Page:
As it turns out, there was something seriously wrong with the van, and the flights were going to be quite pricy.  Due to a fortuitous connection to a local police office with a 14 passenger van available to lend to us, we were able to use this vehicle while our car got fixed.  And that turned out to be our downfall.  In South Africa, vehicles are often stolen and transported across the border to Zimbabwe, and can be found all around Africa, from Tanzania up to Egypt.  As a result, the border gates between South Africa and Zimbabwe are closely monitored to make sure that all the vehicles have the proper paperwork and registration.  Because we were traveling in a vehicle that did not belong to any of us, we needed to have a letter from the owner, stating that he was okay with us driving it across the border. 

The way the borders work in Africa is like this: Basically we first go through immigration and customs for South Africa, in order to officially “exit” the country.  Then in order to enter the next country, in this case, Zimbabwe, we go through another set of border gates, immigration and customs.  At both of these gates, you need to clear your vehicle and get your passport stamped.  For the country you are entering, any visas that are required will also be paid for at the immigration counter.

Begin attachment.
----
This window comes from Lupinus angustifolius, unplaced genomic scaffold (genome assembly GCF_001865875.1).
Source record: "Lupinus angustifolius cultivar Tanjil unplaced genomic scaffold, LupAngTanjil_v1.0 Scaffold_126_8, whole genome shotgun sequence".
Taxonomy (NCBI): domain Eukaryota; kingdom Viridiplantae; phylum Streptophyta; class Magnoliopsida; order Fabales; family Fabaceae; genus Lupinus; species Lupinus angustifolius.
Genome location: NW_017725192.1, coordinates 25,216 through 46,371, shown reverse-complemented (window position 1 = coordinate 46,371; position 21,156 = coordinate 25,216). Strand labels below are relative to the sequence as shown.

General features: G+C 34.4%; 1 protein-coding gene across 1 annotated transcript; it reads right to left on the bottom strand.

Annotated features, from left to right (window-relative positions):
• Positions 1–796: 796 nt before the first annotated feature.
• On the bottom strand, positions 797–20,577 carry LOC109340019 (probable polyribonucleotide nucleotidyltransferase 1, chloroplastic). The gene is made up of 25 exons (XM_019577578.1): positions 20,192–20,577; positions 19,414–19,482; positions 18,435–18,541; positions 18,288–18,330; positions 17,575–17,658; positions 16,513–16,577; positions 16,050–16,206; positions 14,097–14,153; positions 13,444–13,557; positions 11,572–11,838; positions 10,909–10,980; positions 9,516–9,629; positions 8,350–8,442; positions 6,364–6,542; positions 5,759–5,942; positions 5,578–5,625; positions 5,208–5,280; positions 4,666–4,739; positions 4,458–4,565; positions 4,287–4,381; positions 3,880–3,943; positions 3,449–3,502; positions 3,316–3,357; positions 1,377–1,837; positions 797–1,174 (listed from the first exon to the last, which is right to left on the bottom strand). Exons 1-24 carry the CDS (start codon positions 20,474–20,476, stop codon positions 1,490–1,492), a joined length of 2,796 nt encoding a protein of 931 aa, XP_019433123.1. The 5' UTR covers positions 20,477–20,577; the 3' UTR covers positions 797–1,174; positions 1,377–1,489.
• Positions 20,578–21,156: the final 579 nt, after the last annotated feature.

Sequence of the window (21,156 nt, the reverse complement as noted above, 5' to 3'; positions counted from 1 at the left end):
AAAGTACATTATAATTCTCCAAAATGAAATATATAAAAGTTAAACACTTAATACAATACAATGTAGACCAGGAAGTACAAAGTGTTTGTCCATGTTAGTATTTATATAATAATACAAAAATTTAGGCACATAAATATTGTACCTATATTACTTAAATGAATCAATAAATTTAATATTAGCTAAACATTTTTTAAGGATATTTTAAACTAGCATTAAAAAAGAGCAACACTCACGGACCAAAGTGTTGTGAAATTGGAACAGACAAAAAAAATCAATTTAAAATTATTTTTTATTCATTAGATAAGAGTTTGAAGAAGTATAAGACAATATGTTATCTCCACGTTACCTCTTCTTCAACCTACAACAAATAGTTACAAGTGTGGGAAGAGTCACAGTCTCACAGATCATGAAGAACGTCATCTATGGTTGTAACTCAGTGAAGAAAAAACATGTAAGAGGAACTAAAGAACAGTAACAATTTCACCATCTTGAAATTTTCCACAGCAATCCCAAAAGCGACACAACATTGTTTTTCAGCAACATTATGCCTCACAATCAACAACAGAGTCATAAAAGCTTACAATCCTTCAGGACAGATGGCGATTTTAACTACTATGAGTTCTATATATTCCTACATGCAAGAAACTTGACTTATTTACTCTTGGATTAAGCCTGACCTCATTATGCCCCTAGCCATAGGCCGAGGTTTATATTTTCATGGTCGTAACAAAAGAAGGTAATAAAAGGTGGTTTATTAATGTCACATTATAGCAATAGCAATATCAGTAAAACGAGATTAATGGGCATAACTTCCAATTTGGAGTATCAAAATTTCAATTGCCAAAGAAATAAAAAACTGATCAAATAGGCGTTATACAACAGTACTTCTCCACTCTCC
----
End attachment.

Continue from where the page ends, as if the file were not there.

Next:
The border officials at the South African border were not convinced by the paperwork we provided, and actually thought that we were trying to trap them.  They wanted us to have a notarized letter, as well as a note from the bank that partially owned the vehicle as well, all of which we did not have.  The bank would never provide that kind of documentation to anyone, and since we were already far from our original location, we had to resort to other means of persuading them to let us through to Zimbabwe: Bribery.

Now, bribery and corruption are commonplace in most African countries, and as much as it is looked down upon, there still is a good amount of it that happens behind closed doors, so to speak.  Government employees are not paid much, similar to the United States, but these individuals seem to believe that this entitles them to make a little money on the side, and people know it.  For a little extra money, they are willing to look the other way, or if the opportunity presents itself (i.e. that there are Americans who have money, and are willing to pay for seemingly small breach of standard operating protocols), they are willing to propose a monetary amount that will smooth things over.